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Special Topics in Social Psychology/Social Sciences

Course Code: PSYC 3906
Faculty: Humanities & Social Sciences
Department: Psychology
Credits: 3.0
Semester: 15 Weeks
Learning Format: Lecture
Typically Offered: TBD. Contact Department Chair for more info.
course overview

This course examines a special topic or emerging questions in the fields of social psychology and social sciences. Readings and topical content will include theory, research, critical debate, and applications relevant to the specific topic.

Course Content

The general framework of an upper-level special topics course in psychology can be represented as below:

  1. Historical Context
  2. Theories
  3. Mechanisms and Processes
  4. Critical Analysis and Remaining Questions

A specific example of topics for a course on Psychology of Attitudes and Attitude Change:

  1. What is an attitude, and why is it important?
  2. Measuring attitudes, directly and indirectly
  3. Attitude content, structure and function
  4. Attitudes influence thought
  5. Attitudes influence behavior
  6. Cognitive influences on attitudes
  7. Emotional influences on attitudes
  8. Behavioral influences on attitudes
  9. Persuasion
  10. Relationships, groups, cultures
  11. Moral and political attitudes

A specific example of topics for a course on Psychology of Racism:

  1. Definition of Racism
  2. Research Methods and Measurement in Studying Racism
  3. Racism in the Field of Psychology
  4. Prejudice and Discrimination
  5. Mechanisms of Stereotyping, Hostile and Benevolent Racism, Implicit and Explicit Racism
  6. Psychological Theories to Explain Racism
  7. Developing Racial Identity
  8. Identity Complexity
  9. Internalizing Privilege and Marginalization
  10. Colorism
  11. Microaggressions and the Psychological Impact of Racism on Individuals
    • Personal Outcomes of Colonialism
    • Refugee and Immigrant Experiences of Racism
    • Xenophobia and Orientalism in Group and Personal Relationships
    • Defining anti-Semitism and Examining Its Effects
  12. Problematizing “Normal” in Mental Health
  13. Interracial Communication, Relationships, and Alliances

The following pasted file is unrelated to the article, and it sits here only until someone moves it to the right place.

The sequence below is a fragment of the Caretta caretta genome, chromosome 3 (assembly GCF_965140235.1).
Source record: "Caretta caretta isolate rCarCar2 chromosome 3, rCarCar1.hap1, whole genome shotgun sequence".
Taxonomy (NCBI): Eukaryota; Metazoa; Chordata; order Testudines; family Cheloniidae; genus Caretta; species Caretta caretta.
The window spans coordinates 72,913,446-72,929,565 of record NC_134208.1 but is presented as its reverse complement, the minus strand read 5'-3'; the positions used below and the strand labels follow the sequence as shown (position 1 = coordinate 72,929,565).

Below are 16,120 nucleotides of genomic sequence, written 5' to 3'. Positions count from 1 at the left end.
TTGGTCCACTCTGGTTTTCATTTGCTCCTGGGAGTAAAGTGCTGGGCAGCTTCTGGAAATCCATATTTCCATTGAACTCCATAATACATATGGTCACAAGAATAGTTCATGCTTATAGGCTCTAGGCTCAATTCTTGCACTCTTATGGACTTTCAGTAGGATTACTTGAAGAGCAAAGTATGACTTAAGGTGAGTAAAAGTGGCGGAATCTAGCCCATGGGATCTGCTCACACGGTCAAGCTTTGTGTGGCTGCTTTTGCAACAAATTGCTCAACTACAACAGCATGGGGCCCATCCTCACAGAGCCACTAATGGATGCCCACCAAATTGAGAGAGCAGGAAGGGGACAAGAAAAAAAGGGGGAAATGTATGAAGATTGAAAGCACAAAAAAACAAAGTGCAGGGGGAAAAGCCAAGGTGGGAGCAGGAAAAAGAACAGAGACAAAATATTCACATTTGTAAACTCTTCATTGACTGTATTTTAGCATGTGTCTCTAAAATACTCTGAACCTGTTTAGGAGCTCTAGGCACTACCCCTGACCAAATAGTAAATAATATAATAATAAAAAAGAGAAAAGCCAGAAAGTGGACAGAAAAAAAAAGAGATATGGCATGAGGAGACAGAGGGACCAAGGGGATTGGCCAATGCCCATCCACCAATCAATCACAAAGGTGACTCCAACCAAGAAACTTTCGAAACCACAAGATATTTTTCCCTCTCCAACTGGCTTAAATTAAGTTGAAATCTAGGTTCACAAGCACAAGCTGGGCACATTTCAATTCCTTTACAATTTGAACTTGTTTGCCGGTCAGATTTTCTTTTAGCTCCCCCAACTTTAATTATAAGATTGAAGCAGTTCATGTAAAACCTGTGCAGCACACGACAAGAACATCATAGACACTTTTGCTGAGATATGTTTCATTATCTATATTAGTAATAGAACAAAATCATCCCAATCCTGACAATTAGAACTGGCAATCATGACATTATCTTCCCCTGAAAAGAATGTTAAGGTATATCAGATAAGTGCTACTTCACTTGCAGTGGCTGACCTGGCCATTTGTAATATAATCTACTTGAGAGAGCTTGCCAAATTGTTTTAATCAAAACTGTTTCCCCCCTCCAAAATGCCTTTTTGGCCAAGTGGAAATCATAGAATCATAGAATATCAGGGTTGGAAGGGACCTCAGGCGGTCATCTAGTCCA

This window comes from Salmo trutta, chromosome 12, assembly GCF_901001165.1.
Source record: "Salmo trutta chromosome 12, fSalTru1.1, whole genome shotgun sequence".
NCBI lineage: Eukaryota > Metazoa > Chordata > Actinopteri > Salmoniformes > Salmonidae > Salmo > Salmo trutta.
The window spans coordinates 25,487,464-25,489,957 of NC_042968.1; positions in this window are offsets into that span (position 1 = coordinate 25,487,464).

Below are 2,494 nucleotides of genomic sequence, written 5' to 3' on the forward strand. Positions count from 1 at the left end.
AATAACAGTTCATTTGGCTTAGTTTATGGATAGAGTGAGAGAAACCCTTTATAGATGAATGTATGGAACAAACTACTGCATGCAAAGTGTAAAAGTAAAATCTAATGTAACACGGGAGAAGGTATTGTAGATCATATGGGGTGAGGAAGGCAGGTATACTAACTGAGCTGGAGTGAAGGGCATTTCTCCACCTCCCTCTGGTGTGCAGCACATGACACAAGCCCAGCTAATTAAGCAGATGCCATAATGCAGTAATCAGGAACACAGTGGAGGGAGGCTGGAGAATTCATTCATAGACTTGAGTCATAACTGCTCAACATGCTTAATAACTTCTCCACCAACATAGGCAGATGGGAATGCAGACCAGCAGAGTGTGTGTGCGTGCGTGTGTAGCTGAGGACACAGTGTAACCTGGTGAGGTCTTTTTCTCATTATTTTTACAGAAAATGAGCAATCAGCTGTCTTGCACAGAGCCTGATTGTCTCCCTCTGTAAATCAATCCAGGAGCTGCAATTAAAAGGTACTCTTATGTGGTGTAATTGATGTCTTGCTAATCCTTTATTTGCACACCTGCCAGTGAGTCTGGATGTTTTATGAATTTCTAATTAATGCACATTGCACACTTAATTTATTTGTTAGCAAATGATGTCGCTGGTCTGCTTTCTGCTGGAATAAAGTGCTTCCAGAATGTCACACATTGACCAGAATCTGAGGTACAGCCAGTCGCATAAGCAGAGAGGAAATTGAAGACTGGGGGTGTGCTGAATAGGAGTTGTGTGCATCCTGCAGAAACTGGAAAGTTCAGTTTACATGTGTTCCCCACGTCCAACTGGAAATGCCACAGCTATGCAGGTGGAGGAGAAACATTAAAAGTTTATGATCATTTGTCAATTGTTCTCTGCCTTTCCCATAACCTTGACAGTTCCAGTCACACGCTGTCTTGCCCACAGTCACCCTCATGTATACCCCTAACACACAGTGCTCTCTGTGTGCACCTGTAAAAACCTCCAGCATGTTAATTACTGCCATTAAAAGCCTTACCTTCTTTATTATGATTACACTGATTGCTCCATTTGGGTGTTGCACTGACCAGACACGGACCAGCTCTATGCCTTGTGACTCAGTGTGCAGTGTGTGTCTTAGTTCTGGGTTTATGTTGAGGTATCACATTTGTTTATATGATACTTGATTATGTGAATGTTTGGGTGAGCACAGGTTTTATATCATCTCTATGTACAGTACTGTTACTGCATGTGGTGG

14. Psychology, Race, and the Law
  15. Critiques and Theories
    • Post-colonial Theory in Psychology
    • Indigenous Psychology
  16. Engaging Qualitative Research
  17. Resilience and Coping Among Peoples of Colours
  18. Modeling Change; Psychology of Liberation

Methods of Instruction

The course will employ a variety of instructional methods to accomplish its objectives, including some of the following:

  • Lecture
  • Audio-visual materials
  • Small group discussion
  • Problem-based learning

Means of Assessment

Means Of Assessment

The course evaluation will be in accordance with Douglas College and Psychology Department policies. Evaluations will be based on the course objectives. The specific evaluation criteria will be provided by the instructor at the beginning of the semester.

An example of a possible evaluation scheme would be:

  • Small group assignments 10%
  • Term project paper 20%
  • Term project presentation 10%
  • Midterm exams 40%
  • Final exam 20%

Learning Outcomes

At the conclusion of the course the successful student will be able to:

  1. Identify and describe relevant theoretical influences on current scholarship relating to the specific topic of the course.
  2. Define and apply key terms and concepts relating to the specific topic of the course.
  3. Analyze, synthesize, and critically evaluate scholarly research relating to the specific topic of the course.

course prerequisites

Courses listed here must be completed prior to this course:

  • PSYC 1100

  • PSYC 1200

  • PSYC 3330


Courses listed here must be completed either prior to or simultaneously with this course:

  • No corequisite courses


Courses listed here are equivalent to this course and cannot be taken for further credit:

  • No equivalency courses

curriculum guidelines

Course Guidelines for previous years are viewable by selecting the version desired. If you took this course and do not see a listing for the starting semester/year of the course, consider the previous version as the applicable version.

course schedule and availability
course transferability

Below shows how this course and its credits transfer within the BC transfer system. 

A course is considered university-transferable (UT) if it transfers to at least one of the five research universities in British Columbia: University of British Columbia; University of British Columbia-Okanagan; Simon Fraser University; University of Victoria; and the University of Northern British Columbia.

For more information on transfer visit the BC Transfer Guide and BCCAT websites.


If your course prerequisites indicate that you need an assessment, please see our Assessment page for more information.